Gondulph of Maastricht

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Saint Gondulph
Saint Gondulph looking up from his grave.
(reliquary, Cinquantenaire Museum, Brussels)
Born 6th century
Died 614 or later
Venerated in Roman Catholic Church
Eastern Orthodox Church
Feast June 17 [1]
Attributes Often depicted with Monulph, both holding miniature churches

Gondulph (also Gundulphus, perhaps also Bethulphus) of Maastricht, sometimes of Tongeren (6th/7th century) was a Bishop of Tongeren-Maastricht and is venerated as a Roman Catholic saint. Saint Gondulph is one of the patron saints of the city of Maastricht, together with Saint Servatius and Saint Monulph.


According to some 11th century sources it was his predecessor Monulph who transferred the see of the bishopric from Tongeren to Maastricht. However, the official title episcopus Tungrorum (bishop of Tongeren) was retained until the 10th century, even when the episcopal see had by that time been transferred from Maastricht to Liège.

Bishop Gondulph has remained a somewhat enigmatic figure. One is inclined to question whether he could be identical with Monulph but the two saints must nevertheless be distinguished.

Monulph must have occupied the See of Tongeren-Maastricht until the end of the 6th, beginning of the 7th century, because a bishop of Maastricht named Betulphus was present at the Council of Paris in 614. Gondulph then could have been inserted between Monulph and Betulphus, at least if Betulphus must not be identified with Gondulph. The case is similar to the situation in the Archbishopric of Mainz, where Bertulfus and Crotoldus seem to be identical. Furthermore, the episcopal lists of the 11th and 12th centuries, which value is not very great, ignore the historically attested Betulphus, and make Gondulph the immediate successor of Monulph. The biographies of Gondulph from the Middle Ages are largely extracts from the Vita Servatii by the French priest Jocundus, which are not entirely trustworthy.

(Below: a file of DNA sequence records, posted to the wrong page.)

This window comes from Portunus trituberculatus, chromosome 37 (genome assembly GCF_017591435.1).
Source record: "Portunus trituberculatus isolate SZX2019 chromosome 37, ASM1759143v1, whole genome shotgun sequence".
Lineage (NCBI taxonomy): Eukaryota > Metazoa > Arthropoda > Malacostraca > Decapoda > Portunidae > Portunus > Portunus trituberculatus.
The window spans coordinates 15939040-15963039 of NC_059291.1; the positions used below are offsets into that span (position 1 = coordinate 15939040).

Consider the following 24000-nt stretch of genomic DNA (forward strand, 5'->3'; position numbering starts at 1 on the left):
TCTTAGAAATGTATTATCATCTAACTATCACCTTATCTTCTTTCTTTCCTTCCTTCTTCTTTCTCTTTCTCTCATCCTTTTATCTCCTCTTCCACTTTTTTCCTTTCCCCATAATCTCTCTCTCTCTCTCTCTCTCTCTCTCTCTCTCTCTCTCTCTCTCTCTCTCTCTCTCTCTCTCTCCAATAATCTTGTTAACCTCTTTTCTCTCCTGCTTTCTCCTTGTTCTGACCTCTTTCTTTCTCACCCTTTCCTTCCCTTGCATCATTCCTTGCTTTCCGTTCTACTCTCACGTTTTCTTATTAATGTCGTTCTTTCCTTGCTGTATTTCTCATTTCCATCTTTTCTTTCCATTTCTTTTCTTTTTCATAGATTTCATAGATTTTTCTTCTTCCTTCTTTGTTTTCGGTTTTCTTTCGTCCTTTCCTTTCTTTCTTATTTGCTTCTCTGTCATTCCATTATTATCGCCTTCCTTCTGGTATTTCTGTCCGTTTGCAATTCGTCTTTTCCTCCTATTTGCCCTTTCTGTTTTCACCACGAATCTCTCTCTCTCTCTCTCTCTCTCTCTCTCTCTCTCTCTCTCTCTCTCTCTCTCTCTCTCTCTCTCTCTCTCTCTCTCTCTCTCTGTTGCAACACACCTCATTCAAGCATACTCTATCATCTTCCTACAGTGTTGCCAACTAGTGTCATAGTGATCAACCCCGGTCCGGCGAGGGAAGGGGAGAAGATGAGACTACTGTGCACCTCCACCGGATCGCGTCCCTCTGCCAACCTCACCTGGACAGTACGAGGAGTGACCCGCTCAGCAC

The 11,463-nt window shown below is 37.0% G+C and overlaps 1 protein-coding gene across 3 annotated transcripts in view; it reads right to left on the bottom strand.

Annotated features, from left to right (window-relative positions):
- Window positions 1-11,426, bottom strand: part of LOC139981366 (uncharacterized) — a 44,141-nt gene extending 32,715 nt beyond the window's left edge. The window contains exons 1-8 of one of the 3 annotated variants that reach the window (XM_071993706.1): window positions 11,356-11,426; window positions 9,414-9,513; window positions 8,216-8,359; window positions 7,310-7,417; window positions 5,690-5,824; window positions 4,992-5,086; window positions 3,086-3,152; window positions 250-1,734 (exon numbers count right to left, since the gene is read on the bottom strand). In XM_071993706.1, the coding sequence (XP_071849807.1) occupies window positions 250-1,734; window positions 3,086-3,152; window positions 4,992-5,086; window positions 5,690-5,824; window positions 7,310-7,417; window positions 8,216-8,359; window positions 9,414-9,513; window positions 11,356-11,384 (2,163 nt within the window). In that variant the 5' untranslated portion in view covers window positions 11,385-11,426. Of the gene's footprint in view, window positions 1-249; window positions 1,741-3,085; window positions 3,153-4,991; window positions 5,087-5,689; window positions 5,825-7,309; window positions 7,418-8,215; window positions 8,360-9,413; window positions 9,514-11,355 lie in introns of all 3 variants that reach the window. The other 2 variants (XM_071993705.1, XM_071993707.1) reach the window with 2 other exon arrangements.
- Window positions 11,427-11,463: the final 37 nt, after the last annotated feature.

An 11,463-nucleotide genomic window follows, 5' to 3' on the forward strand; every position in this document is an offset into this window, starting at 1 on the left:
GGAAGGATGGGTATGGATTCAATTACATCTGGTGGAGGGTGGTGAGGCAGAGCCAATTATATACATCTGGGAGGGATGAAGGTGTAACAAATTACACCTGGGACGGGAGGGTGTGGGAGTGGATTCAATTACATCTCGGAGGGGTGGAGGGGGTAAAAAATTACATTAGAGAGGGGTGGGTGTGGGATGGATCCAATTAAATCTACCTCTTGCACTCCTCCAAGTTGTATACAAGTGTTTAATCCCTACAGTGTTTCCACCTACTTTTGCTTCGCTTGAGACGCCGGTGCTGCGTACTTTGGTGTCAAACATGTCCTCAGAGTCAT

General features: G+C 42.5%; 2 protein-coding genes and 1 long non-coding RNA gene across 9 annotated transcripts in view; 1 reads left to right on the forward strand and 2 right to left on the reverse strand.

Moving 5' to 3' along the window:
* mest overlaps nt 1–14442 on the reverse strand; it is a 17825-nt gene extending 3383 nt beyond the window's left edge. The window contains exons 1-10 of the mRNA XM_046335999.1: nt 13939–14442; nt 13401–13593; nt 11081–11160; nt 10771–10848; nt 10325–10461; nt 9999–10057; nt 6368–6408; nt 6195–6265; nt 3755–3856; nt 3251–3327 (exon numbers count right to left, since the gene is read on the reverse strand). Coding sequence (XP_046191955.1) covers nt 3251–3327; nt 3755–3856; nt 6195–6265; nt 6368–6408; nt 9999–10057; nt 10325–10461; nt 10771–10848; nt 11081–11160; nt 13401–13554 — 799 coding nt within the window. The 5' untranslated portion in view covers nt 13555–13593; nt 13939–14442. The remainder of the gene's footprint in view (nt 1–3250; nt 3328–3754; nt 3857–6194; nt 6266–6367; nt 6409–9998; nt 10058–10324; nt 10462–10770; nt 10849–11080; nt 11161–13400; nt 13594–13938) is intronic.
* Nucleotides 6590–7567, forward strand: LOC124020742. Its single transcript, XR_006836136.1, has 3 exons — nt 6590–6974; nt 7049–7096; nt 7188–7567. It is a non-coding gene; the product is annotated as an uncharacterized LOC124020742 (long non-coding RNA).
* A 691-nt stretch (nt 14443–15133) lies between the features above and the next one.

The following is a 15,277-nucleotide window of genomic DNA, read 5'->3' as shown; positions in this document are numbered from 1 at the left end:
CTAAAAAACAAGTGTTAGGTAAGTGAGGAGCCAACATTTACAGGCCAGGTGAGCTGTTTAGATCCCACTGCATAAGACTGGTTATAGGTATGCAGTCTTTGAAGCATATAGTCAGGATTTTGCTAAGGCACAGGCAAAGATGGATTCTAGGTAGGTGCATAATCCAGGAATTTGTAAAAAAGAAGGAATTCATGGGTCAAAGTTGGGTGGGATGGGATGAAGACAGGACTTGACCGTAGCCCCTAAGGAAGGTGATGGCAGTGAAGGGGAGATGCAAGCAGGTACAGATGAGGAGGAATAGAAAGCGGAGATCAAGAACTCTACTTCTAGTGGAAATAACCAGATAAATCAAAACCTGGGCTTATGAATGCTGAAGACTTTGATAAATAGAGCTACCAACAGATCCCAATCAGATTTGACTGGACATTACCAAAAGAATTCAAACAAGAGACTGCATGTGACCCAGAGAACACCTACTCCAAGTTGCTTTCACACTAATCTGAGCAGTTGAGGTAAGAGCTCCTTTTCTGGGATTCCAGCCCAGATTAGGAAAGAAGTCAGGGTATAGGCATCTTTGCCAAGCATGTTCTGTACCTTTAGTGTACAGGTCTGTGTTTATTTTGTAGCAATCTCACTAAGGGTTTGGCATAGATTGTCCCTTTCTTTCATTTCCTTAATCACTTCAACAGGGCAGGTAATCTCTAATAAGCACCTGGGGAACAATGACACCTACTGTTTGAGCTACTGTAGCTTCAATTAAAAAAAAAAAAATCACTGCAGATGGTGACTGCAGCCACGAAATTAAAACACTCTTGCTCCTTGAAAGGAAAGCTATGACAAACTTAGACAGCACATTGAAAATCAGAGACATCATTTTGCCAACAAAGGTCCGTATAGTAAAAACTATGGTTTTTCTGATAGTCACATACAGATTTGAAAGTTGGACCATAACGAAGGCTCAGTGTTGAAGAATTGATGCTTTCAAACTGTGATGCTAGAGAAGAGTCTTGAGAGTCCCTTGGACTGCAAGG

If Jocundus is to be believed, Gondulph endeavoured to rebuild the town of Tongeren, which had been destroyed during the barbarian invasions. Heavenly intervention caused furious wolves to attack the pagan colonists of the region and devoured them before the eyes of the horrified bishop. Legend thus has obscured the historical facts about Gondulph. According to tradition he occupied the episcopal see of Maastricht for seven years. This last date does not allow for his presence at the Paris council in 614. He was buried in the nave of the church of Saint Servatius in Maastricht, which was built by his predecessor Monulph.

The bodies of Monulph and Gondulph were solemnly exhumed in 1039 by the Bishops Nithard of Liège and Gerard of Florennes, Bishop of Cambrai in the presence of Henry III, Holy Roman Emperor. An epitaph commemorating this event was later misinterpreted, and gave rise to a legend according to which the two saints arose from their tomb in 1039 in order to assist at the dedication of Aachen cathedral.

Gondulph was thought to have been married to Palatina de Troyes. They had a son named Baudgise D'Aquitaine II, who became Duke of Aquitaine, France.[citation needed]


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